The forerunner of the modern monorail system was tested in Germany in the 1950s where it caught the attention of Walt Disney, then in the midst of planning Disneyland in California. In 1959, when the Disneyland monorail system premiered at the theme park, it became the first new-style monorail to operate daily in the United States. Today, the Mark VI Monorail Trains at Walt Disney World Resort in Florida incorporate nearly 40 years of research and development in monorail technology. The system, in operation since 1971, was expanded in 1982 with a four-mile extension to Epcot and updated in the early 90s with new trains to complete the 11-train fleet.
Each of the twelve, six-car trains is 203 feet long and has 124 rubber tires powered by 600-Volt DC propulsion systems, including eight DC motors rated 113 HP each. Train bodies are made of a high-strength composite honeycomb material that allows high strength at a low weight. Trains travel on a 26-inch-wide concrete beam supported by tapered concrete columns approximately 110 feet apart. The beams and columns are constructed in sets of six and post-tensioned together to form a single 600-foot structure. As trains move along the beamway, they pick up electrical power from a metallic buss bar. On a typical day, more than 50,000 guests utilize monorail transportation.
Walt Disney World Resort’s monorail is a true “highway in the sky,” with a 14.7-mile system of elevated beamway that services seven stations throughout two theme parks and several hotels.
For years, rumors have swirled about the monorail being extended to Disney’s Hollywood Studios, Disney’s Animal Kingdom and even Downtown Disney. Of course, none of those rumors have come to pass, despite (untrue) urban legends such as the one of the “black square” in the middle of the Swan and Dolphin hotels representing the “drawer” that can be removed to open the buildings to a new monorail loop.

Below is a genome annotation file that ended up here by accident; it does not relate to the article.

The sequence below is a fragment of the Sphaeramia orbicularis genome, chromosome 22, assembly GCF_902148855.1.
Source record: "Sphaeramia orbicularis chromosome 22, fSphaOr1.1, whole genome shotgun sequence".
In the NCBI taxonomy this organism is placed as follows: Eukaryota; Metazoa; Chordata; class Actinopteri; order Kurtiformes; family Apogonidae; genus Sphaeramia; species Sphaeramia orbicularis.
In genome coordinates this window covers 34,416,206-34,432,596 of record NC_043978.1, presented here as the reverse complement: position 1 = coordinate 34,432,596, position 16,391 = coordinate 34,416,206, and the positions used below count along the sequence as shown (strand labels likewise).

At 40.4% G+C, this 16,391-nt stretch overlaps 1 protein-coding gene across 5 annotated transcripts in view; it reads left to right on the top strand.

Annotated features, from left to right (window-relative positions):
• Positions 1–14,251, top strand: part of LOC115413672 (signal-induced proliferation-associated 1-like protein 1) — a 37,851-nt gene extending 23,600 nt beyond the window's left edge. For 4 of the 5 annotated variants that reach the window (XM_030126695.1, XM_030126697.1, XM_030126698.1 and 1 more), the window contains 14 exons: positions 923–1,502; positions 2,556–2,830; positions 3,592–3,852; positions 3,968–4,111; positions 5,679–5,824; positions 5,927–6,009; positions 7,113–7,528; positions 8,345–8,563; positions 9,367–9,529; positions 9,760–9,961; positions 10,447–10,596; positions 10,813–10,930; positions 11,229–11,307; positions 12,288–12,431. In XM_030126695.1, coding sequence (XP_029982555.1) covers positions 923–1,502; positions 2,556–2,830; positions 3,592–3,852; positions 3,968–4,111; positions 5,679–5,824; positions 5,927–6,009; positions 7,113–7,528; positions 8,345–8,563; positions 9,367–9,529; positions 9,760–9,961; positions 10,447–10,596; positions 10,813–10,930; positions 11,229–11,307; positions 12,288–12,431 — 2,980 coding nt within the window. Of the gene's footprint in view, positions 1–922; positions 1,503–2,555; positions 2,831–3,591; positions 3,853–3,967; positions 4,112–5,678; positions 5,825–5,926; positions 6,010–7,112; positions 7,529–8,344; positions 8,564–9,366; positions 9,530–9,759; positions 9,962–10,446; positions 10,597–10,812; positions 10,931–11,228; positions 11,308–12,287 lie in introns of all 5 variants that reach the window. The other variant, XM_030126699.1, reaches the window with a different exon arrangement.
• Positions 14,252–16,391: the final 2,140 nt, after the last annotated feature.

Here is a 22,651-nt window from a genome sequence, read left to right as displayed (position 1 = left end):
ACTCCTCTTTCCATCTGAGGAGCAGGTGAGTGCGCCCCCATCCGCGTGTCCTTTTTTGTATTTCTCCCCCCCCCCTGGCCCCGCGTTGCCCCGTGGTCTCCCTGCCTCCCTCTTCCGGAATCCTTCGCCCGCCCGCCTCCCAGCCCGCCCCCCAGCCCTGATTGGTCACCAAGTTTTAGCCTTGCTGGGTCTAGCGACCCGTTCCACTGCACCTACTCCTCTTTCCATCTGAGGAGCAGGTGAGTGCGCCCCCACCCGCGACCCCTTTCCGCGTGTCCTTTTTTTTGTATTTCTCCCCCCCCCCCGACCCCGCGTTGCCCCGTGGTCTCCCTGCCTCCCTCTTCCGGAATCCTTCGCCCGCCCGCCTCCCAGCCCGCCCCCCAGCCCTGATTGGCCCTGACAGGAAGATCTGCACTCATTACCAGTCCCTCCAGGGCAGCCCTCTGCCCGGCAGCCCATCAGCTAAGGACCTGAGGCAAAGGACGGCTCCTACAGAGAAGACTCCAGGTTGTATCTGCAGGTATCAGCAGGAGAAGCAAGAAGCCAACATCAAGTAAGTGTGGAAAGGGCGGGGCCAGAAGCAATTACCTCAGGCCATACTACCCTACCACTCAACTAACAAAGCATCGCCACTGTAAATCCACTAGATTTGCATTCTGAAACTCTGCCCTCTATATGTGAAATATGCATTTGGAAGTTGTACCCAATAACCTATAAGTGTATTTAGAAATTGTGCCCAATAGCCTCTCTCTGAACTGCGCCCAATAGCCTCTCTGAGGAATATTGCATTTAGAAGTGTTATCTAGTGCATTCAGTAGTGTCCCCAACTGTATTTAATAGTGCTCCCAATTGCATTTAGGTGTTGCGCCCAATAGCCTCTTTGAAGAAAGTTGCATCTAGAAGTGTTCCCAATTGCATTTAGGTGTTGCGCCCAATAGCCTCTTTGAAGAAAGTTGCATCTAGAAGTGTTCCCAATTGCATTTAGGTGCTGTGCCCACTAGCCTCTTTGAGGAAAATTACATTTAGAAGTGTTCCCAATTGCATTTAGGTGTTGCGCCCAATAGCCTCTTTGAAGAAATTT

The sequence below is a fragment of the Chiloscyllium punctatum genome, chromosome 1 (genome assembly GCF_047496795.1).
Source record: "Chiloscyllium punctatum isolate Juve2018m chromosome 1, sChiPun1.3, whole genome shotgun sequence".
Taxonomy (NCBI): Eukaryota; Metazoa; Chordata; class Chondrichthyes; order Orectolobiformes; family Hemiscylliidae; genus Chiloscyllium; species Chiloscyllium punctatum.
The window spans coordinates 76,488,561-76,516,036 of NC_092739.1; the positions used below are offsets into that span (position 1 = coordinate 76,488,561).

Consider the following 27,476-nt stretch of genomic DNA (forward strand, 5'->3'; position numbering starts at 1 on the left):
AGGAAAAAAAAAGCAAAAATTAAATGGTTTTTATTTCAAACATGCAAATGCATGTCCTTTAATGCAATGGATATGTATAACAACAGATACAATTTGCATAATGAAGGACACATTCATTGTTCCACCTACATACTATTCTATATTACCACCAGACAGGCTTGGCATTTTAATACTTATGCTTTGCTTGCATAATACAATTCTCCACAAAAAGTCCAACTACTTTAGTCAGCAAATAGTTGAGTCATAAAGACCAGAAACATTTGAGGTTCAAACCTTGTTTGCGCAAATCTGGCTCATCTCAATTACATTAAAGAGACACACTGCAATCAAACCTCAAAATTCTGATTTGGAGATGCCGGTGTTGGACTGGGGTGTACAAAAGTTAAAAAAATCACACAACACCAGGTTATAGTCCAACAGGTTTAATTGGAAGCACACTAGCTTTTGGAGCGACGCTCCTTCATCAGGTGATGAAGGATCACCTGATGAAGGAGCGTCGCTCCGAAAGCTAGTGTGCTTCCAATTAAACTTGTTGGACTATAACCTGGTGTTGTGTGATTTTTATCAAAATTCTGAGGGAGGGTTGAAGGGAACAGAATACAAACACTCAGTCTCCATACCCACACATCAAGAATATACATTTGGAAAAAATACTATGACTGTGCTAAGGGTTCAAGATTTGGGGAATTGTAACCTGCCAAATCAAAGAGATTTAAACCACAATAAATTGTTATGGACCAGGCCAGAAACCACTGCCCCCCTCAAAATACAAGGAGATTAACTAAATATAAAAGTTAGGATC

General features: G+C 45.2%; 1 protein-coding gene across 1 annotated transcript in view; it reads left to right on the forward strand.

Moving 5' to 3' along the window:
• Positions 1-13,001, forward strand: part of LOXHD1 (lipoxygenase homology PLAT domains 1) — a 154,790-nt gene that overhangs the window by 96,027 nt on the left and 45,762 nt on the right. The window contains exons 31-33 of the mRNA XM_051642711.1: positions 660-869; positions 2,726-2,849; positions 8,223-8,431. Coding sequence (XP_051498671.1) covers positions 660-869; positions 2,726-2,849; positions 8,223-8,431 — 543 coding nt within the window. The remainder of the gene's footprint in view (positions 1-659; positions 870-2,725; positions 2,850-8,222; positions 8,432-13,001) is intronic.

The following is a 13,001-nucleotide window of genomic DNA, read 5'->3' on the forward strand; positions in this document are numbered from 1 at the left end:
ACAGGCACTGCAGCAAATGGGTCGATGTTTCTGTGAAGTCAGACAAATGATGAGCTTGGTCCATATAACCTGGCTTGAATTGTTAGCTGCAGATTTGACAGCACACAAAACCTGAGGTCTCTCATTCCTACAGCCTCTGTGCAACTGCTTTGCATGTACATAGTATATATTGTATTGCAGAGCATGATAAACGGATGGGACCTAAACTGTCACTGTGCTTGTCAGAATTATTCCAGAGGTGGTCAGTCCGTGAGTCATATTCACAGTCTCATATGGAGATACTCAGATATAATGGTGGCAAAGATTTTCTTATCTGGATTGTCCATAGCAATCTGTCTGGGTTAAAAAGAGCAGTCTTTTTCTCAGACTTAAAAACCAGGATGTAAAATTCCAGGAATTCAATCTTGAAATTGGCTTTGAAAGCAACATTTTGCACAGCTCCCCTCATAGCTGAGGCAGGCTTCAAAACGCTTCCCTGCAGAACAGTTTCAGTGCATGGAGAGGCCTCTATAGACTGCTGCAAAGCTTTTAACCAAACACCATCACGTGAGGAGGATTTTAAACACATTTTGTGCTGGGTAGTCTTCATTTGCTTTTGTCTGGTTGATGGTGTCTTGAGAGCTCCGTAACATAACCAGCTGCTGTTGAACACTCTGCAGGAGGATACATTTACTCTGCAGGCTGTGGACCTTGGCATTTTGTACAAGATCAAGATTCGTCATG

Actually, there were plans as far back as 1977 to extend (no, really) the monorail line as part of a 10-year growth to what was then the Lake Buena Vista Village (now known as Downtown Disney), and soon-to-be Office Plaza which never came to be.
Photo of scale model of the Lake Buena Vista Village shopping area, from Your Complete Guide to Walt Disney World, circa 1977
And while new rumors persist, there are currently no plans to extend the monorail system (other than a small, 62-foot maintenance spur off of the systemâ€™s Epcot line to serve as a permanent staging area for one of the work tractors) to any resorts, shopping districts or theme parks. But that begs the question…
If you could extend the monorail line in Walt Disney World between any two points, where would you choose, and why?
Post your thoughts and comments below. Get creative!